19. Emerton, R., Cloke, H. L., Stephens, E. M., Zsoter, E., Woolnough, S. J., Pappenberger, F., 2017, Complex picture for likelihood of ENSO-driven flood hazard, Nature communications, and 8(14796), doi: 10.1038/ncomms14796.
      20. Essou, G. R., Brissette, F., & Lucas-Picher, P., 2017, The use of reanalysis and gridded observations as weather input data for a hydrological model: Comparison of performances of simulated river flows based on the density of weather stations, Journal of Hydrometeorology, 18(2), 497-513, doi: 10.1175/JHM-D-16-0088.1.
      21. Farahmand, A., AghaKouchak, A., 2015, A generalized framework for deriving nonparametric standardized drought indicators, Advances in Water Resources, 76:140-145, doi:10.1016/j.advwatres. 2014. 11.012.
      22. González, J., Valdés, JB., 2006, new drought frequency index: Definition and comparative performance analysis, Water Resources Research, 42(11), doi: 10.1029/2005 wr004308.
      23. Groisman, P., et al, 1999, Changes in the Probability of Heavy Precipitation: Important Indicators of Climatic Change, Climatic Change, 42:243-283, doi: 10.1023/a: 1005432803188.
      24. Heim, R., 2002, A Review of Twentieth‒Century Drought Indices Used in the United States, Bulletin of the American Meteorological Society, 83, doi: 10.1175/1520-0477(2002)0832.3.CO; 2.
      25. Hobbins, M. T., Wood, A., McEvoy, D. J., Huntington, J. L., Morton, C., Anderson, M., Hain, C., 2016, The Evaporative Demand Drought Index, Part I: Linking Drought Evolution to Variations in Evaporative Demand, Journal of Hydrometeorology, 17:1745-1761, doi:10.1175/JHM-D-15-0121.1.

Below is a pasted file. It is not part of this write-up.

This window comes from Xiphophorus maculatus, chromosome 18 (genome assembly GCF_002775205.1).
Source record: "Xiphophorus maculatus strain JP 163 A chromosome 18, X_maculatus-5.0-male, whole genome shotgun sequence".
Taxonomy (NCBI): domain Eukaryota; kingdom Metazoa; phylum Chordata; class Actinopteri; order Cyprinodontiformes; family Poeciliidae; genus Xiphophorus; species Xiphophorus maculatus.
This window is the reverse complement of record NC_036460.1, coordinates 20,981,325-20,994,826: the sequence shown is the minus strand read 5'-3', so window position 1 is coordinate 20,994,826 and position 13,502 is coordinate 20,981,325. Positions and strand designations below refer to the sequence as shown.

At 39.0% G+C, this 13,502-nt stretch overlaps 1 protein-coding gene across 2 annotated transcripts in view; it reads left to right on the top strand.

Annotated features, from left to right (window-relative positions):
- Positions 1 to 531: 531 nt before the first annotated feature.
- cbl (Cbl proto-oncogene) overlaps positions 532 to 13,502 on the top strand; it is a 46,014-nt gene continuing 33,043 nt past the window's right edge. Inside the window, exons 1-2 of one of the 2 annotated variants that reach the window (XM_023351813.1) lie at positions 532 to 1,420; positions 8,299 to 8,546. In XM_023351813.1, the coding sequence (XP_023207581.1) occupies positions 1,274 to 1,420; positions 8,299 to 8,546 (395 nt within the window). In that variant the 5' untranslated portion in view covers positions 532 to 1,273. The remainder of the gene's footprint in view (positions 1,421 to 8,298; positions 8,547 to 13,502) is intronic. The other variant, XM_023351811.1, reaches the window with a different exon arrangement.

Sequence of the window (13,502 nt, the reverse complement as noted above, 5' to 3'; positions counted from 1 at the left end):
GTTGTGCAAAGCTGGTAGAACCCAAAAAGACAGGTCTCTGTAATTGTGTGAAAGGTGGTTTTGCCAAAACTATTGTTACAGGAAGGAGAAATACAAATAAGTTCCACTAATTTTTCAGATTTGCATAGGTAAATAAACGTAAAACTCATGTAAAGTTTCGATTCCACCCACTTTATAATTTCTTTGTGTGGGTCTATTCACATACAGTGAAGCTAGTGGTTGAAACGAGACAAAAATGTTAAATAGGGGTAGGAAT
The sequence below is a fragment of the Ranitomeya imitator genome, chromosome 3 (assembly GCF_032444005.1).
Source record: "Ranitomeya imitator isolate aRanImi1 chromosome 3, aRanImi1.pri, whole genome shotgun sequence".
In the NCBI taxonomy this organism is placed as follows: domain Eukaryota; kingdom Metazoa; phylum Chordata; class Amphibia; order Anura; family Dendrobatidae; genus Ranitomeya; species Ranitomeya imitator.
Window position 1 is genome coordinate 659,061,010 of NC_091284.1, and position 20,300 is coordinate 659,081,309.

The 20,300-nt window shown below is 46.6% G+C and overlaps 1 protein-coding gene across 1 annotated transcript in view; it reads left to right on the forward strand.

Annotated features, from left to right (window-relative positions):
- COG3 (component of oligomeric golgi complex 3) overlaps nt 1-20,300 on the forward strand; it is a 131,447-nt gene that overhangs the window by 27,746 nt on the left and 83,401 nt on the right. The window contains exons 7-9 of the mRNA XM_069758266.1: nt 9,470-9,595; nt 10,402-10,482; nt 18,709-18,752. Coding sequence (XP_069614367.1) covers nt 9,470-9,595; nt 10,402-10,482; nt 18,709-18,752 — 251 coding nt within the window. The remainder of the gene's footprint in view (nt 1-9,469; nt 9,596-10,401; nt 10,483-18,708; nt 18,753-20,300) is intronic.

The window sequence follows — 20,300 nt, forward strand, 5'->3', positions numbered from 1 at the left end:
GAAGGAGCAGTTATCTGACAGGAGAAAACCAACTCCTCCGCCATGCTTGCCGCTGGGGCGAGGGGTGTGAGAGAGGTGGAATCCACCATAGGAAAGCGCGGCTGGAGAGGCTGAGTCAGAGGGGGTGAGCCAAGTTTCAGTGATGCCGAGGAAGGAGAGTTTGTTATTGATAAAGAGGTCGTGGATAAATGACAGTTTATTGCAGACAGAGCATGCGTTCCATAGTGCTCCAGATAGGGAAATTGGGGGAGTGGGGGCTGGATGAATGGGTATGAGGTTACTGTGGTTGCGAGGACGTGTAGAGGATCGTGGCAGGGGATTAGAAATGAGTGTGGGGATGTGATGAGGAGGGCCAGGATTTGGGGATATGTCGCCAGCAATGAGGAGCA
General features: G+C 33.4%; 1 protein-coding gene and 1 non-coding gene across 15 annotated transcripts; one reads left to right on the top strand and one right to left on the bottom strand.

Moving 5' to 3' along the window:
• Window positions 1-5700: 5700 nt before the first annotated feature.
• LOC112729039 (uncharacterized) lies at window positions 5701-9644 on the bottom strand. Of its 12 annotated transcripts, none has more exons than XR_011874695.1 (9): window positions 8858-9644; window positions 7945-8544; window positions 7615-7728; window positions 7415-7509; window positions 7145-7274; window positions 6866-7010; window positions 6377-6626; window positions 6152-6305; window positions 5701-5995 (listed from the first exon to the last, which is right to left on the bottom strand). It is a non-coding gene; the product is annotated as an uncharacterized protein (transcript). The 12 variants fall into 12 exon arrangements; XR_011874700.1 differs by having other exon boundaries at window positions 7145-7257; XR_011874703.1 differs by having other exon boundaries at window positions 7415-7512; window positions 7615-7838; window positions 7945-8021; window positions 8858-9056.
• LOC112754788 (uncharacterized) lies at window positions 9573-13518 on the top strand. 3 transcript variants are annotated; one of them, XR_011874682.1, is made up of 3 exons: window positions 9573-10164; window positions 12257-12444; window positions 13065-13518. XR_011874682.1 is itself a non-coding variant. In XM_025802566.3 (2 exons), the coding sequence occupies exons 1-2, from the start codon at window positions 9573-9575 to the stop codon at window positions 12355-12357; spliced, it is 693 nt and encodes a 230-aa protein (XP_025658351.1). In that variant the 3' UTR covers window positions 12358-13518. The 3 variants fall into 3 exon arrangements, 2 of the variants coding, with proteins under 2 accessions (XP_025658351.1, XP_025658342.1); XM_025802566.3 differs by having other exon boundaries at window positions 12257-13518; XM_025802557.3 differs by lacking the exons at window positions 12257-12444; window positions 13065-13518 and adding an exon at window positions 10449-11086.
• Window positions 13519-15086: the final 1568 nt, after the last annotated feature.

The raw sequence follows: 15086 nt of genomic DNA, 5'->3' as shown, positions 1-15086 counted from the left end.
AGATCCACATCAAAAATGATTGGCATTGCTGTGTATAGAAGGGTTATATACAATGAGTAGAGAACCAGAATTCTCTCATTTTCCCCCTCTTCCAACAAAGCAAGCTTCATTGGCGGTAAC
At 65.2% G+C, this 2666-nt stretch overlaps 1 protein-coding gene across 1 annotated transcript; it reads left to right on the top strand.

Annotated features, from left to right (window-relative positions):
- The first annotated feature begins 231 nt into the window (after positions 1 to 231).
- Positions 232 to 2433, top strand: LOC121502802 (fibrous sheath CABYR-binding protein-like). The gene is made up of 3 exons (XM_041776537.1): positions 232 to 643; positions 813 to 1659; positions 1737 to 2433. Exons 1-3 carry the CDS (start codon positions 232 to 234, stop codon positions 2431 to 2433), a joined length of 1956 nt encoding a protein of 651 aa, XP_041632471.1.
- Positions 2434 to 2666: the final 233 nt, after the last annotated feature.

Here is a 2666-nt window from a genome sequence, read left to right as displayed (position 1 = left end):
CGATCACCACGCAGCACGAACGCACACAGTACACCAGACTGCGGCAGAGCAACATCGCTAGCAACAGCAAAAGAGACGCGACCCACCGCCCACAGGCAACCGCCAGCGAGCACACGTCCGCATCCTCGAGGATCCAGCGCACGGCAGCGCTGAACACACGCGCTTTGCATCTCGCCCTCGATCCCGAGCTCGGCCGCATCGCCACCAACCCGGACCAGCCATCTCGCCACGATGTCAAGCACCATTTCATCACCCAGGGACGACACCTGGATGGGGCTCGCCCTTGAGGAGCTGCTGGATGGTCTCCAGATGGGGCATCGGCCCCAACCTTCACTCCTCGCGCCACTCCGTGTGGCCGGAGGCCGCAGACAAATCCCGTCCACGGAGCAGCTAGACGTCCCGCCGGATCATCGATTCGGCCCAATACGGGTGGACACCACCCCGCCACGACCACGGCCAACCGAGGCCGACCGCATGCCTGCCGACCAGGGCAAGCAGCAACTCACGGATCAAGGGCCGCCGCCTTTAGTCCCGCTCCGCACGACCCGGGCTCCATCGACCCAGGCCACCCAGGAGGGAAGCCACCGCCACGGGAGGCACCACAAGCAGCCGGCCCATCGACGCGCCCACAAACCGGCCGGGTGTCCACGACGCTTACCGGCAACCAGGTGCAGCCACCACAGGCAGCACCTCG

26. Hosking, J. R. M., 1990, L-Moments: Analysis and Estimation of Distributions Using Linear Combinations of Order Statistics, Journal of the Royal Statistical Society Series B (Methodological), 52(1):105-124, https://www.jstor.org/ stable/ 2345653.
      27. Kao, S-C., Govindaraju, R., 2008, Trivariate statistical analysis of extreme rainfall events via the Plackett family of copulas, Water Resources Research, 44(2), doi: 10.1029/2007WR006261.
      28. Keyantash, J. A., Dracup, J. A., 2002, The quantification of drought: an evaluation of drought indices, Bulletin of the American Meteorological Society, 83(8), 1167-1180, doi:10.1175/1520-0477-83.8.1167.
      29. Lindsay, R., Wensnahan, M., Schweiger, A., Zhang, J., 2014, Evaluation of seven different atmospheric reanalysis products in the Arctic, Journal of Climate, 27(7), 2588-2606, doi:10.1175/JCLI-D-13-00014.1.
      30. McEvoy, D.J., Huntington, J.L., Hobbins, M.T., Wood, A., Morton, C., Anderson, M., Hain, C., 2016, The Evaporative Demand Drought Index, Part II: CONUS-Wide Assessment against Common Drought Indicators, Journal of Hydrometeorology, 17:1763-1779, doi:10.1175/jhm-d-15-0122.1.